|Themes > Science > Zoological Sciences > Animal Physiology > Sensory Reception|
Animals respond to the messages they receive from the world aound them. Their reactions to the outside world depend on how the data collected from their surroundings are correctly coded into signals that can be received and processed by neurons in the brain. The sensory organs provide the only means of communication from the environment to the nervous system. Sensations arise when signals are detected by sensory receptor cells are transmitted through the nervous system to the designated part of the brain. Various organs and cells are designated to receive specific stimuli. The major categories of sensory reception addressed here are chemoreception, mechanoreception, and photoreception.
What are the general properties of sensory reception and how are these messages transmitted to the central nervous system?
Animals require a constant detection of information from their surroundings. Such information is the animal’s link to the outside world. Sensory input is initially detected by sensory receptors. Some receptors are very complex, with many individual receptors along with other structures being organized into sensory organs such as the vertebrate eye.
Sensory receptors are transducers; they convert stimuli into electric signals. In most cases, they do not directly generate action potentials. Instead, sensory receptors generate receptor potentials, which vary in intensity with the intensity of the stimulus. These changes in membrane potential are passed to adjacent sensory neurons, which may generate an action potential if the incoming stimuli are sufficient for the neuron to reach threshold (see section on Communication - the nervous system for further details about how this occurs). Increases in receptor potential intensity are translated into a higher frequency of action potentials in the sensory neurons.
Sensory receptors are specialized to respond to only certain stimuli, which will activate the receptor with weak or moderate levels of intensity. The signal is then chemically amplified within the receptor cells. In order for the signal to be effective the intracellular chemical signal must cause membrane channels to open. This produces an electrical signal that will be transmitted to the central nervous system.
How can sensory systems detect such a broad range of stimuli intensity?
The sensitivity range of a sensory organ is much broader than the range of a single receptor cell. This is because individual afferent fibers of the sensory system cover different parts of the sensitivity spectrum. For example, only the most sensitive receptor cells will respond to a low level stimulus. As the stimulus intensity continues to increase, the receptors become fully activated (saturated), but a group of less sensitive receptor becomes stimulated. This recruitment of additional receptors continues as the stimulus intensity increases, until all receptors are fully saturated. This subdivision of the total range of response by receptor cells of different sensitivities is called range fractionation because individual receptors cover only a fraction of the total range of the sensory system. When all receptors are fully active, the system is not capable of detecting any further increase in stimulus intensity.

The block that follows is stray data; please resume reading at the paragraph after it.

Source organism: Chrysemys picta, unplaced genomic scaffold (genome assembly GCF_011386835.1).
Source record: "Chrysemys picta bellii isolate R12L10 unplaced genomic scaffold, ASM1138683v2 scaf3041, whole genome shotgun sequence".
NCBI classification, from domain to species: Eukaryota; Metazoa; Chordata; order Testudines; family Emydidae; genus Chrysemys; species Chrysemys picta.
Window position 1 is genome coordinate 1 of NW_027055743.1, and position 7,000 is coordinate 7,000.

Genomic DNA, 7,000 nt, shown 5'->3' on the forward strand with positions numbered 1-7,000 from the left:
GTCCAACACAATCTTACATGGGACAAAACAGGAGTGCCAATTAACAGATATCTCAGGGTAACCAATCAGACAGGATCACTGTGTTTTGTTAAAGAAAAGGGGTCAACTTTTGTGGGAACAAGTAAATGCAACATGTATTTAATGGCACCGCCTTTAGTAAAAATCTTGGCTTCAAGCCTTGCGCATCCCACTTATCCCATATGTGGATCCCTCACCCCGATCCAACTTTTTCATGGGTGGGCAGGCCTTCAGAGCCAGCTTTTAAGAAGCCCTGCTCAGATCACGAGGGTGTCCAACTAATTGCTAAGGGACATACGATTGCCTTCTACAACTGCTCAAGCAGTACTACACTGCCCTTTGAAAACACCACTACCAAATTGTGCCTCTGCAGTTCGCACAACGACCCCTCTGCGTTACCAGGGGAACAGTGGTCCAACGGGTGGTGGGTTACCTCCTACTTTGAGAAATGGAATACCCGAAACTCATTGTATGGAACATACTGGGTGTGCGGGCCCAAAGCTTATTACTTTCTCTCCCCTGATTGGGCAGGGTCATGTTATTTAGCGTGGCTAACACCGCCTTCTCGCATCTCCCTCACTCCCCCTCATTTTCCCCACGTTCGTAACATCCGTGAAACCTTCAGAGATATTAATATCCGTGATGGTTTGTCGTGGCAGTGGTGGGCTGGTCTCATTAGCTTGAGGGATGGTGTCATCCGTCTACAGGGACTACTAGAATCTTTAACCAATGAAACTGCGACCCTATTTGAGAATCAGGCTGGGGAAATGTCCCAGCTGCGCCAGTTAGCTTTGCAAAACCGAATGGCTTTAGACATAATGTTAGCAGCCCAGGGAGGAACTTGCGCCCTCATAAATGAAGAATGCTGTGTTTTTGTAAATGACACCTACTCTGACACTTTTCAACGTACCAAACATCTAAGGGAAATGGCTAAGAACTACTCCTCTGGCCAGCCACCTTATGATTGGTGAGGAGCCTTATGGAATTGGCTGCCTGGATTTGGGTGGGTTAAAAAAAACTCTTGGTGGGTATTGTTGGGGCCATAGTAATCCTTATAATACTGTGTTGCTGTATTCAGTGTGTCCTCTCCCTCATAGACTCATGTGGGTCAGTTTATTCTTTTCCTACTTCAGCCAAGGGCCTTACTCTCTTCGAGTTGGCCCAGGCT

Some sensory systems (receptors and their neurons) generate a rather constant "background" rate of action potentials. If stimulated further, the rate of action potential generation increases due to increase levels of depolarization of the neurons. Therefore, the system does not rely on a minimal level of sensory input in order to respond, which makes the system more sensitive.
Chemoreception is the ability to perceive specific molecules in the air or in water. These molecules are important clues to the presence of specific objects in the environment. It is essential to many animals in finding food, locating a mate, and avoiding danger.
Chemoreception is divided into two main categories: gustation (taste) and olfaction (smell). Gustatory receptors respond to dissolved molecules that come in contact with the receptors. Olfactory receptors respond to airborne molecules from sources a distance away.
Differences in chemoreception in invertebrates and in vertebrates
Vertebrates detect chemicals using general receptors and two types of specialized receptors, gustatory and olfactory. Many aquatic vertebrates have generalized chemical receptors scattered over their body surface. Vertebrates usually accomplish chemoreception by moving chemically rich air or water into a canal or sac that contains the chemical receptors.
Chemoreception is much different in invertebrates than in vertebrates. For example, planarians find food by following chemical gradients in their surroundings. Their simple chemoreceptors are found in pits on their bodies, over which they move water with cilia. Insects have chemoreceptors in their body surface, mouthparts, antennae, forelegs, and, in some cases, the ovipositor. Moths, for example, smell with thousands of sensory hairs on their antennae. About 70 percent of the adult male receptors are made to respond to one molecule called bombkyol, a sex attractant released by females of the species. The molecules enter the tiny pores of the hair, or sensillum, where the olfactory receptors are found.
Olfactory (smell) mechanisms
The receptors for the olfactory nerves are located in the upper part of the nasal cavitity. The olfactory sense organ consists of hair-like cells at the end of a neuron and is simple compared to the complex visual and auditory organs. The olfactory receptors are very sensitive to stimuli; however, they also become very fatigued. This explains why odors seem to go away after being easily noticeable. Canals lined with sheets of receptors with the nasal cavity are called turbinates. Protruding from the end of the nerve are thin cilia that are covered by mucus. Molecules are absorbed into the mucous layer and passed to the cilia where the chemical is detected. Notice the chemicals must be dissolved in the mucus and absorbed in order for the olfactory receptors to react. This is a lot like the gustatory mechanisms.
Gustatory (taste) mechanisms